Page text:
38/ Standard prevention dose of vitamin D: –
- From age 4 upwards: 400 units daily (10 micrograms) throughout the year
39/ Standard treatment dose for vitamin D deficiency with symptoms: –
- Up to age 12: 6000 units daily for between 4-8 weeks
- 12-18 years: 10,000 units daily for between 4-8 weeks
40/ The same effect can be achieved by multiplying the dose by seven and giving it weekly.
41/ If compliance is going to be an issue in older children, some authorities recommend a single dose (multiply the daily dose by 30).11
42/ It is essential to check that the child has a sufficient dietary calcium intake and that maintenance vitamin D doses follow the treatment dosing and is continued long term, at least until the child stops growing. (For maintenance, use the same dose as for prevention – as above).
Which vitamin D preparation to use? 13
43/ With regard to over-the-counter preparations for prevention and maintenance, only a few have reliable quality control standards, such as: –
- Boots Vitamin D tablets 10 micrograms. 90 tablets. Cost approx. £2.19 for three months.
44/ Only the following, available on prescription, are licensed for prevention: –
- “Desunin” tablets (colecalciferol) 800IU (20micrograms). NHS cost £3.40 for 30 days.
- “Fultium-D3” capsules 800IU (20 micrograms).
- “InVita D3” oral solution and drops 2,400 IU/ml.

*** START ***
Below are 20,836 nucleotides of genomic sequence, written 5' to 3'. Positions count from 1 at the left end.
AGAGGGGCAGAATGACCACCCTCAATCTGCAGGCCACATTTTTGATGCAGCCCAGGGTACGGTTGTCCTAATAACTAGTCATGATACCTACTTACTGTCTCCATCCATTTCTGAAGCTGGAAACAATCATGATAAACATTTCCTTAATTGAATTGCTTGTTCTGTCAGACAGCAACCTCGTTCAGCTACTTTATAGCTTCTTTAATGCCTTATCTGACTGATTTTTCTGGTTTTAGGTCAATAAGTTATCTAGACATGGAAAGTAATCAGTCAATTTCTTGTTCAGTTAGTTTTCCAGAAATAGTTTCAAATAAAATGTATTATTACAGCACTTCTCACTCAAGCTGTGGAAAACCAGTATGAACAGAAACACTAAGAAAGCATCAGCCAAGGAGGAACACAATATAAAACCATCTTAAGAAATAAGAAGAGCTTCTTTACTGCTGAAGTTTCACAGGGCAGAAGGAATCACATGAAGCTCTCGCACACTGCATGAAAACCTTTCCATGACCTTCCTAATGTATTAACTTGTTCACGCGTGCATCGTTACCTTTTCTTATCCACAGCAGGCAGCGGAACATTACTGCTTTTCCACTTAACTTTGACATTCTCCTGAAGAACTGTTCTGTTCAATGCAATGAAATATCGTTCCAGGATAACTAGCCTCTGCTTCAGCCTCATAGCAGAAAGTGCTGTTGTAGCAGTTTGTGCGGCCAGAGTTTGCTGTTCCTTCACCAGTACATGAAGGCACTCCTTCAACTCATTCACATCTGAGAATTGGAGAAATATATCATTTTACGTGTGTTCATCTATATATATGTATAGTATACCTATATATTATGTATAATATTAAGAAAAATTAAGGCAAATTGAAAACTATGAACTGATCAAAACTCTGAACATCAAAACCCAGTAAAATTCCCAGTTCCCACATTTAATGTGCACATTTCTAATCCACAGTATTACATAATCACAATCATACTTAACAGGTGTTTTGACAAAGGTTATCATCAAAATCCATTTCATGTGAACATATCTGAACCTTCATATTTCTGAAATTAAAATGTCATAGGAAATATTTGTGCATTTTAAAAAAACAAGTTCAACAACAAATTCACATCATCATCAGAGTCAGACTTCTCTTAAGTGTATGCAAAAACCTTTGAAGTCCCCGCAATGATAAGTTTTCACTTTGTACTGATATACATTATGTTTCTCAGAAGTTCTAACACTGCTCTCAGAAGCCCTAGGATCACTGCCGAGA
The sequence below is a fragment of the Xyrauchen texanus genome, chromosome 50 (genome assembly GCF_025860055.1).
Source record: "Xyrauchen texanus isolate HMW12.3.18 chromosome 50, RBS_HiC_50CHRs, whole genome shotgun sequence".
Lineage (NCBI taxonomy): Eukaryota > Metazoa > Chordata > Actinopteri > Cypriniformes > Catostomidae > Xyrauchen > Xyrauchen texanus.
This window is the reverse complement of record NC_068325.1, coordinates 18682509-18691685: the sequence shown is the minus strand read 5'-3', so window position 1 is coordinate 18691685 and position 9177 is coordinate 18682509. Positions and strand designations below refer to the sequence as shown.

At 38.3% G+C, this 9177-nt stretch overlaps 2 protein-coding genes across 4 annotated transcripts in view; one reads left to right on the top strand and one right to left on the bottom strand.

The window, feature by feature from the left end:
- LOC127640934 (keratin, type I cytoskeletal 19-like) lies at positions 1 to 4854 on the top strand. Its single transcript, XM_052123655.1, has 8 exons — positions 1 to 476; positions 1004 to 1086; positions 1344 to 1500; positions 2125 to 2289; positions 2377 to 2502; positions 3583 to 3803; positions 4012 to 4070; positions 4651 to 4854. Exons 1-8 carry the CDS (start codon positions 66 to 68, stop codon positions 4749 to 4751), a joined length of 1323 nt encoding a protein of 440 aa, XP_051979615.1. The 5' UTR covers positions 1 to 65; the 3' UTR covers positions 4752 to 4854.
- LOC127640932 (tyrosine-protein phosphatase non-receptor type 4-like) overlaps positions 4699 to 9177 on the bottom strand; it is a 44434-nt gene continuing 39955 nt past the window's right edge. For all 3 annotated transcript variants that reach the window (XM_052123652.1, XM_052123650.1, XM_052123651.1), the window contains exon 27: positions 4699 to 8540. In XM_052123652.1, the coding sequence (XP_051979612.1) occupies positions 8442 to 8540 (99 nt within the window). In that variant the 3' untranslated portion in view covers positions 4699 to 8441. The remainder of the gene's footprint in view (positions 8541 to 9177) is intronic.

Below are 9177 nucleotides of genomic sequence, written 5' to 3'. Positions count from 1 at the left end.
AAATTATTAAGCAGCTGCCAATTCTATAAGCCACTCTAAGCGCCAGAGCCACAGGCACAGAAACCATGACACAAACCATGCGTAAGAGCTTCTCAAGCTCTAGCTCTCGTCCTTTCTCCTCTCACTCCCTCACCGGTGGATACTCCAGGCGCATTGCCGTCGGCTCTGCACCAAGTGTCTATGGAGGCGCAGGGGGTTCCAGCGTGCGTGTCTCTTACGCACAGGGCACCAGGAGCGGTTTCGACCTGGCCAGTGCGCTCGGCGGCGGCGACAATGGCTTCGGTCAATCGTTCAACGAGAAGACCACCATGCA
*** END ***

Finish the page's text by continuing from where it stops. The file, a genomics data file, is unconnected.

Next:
45/ Preparations available on prescription for the treatment of vitamin D deficiency are listed in the BNF.10
46/ Note that vitamin D toxicity from excessive vitamin D is very rare.14
- Scientific Advisory Committee on Nutrition (2003). Vitamin D deficiency in Children. ;http://www.sacn.gov.uk/pdfs/smcn_03_02.pdf
- Wagner, CL and Greer, FR (2008): ‘Prevention of Rickets and Vitamin D Deficiency in Infants, Children and Adolescents’. Pediatrics 122:1142-1152
- Scientific Advisory Committee on Nutrition (2007). Update on Vitamin D. http://www.sacn.gov.uk/pdfs/sacn_position_vitamin_d_2007_05_07.pdf
- National Diet and Nutrition Survey (May 2014): results from Years 1 to 4 (combined) of the rolling programme for 2008 and 2009 to 2011 and 2012. Public Health England and Food Standards Agency.
- Alder Hey Children’s NHS Foundation Trust (April 2015)
Vitamin D Deficiency and Nutritional Rickets: Supplementation and Treatment in Infants and Children.
- Kehler, L et al (2012), “Vitamin D deficiency in children presenting to the emergency department: a growing concern”.
- Shaw, N J and Pal, B R (2002), “Vitamin D deficiency in UK Asian families: activating a new concern”.
Arch. Dis. Child. 86:147-149
- Scientific Advisory Committee on Nutrition (2015): “Vitamin D and Health”.
- British Paediatric and Adolescent Bone Group (2012). Position statement on Vitamin D. Letter to the BMJ.
- NICE Guidelines Public Health Guideline “Vitamin D; increasing supplement use in at-risk groups”. Published 26 November 2014.
- Royal College of Paediatrics and Child Health (RCPCH). “Guide for Vitamin D in Childhood”. pdf document. Published October 2013. http://www.rcpch.ac.uk/system/files/protected/page/vitdguidancedraftspreads%20FINAL%20for%20website.pdf
- NICE Guideline. (NG34). Sunlight exposure: risks and benefits. February 2016.
- Prevention of vitamin D deficiency. More, J. British Journal of Family Medicine: Vol 4 Issue 2 March 2016. P28-33.
- US National Institutes of Health. Office of Dietary Supplements. (Updated February 2016).
Fact Sheet for Health Professionals. “Vitamin D”
This article has been written by Dr F Lyons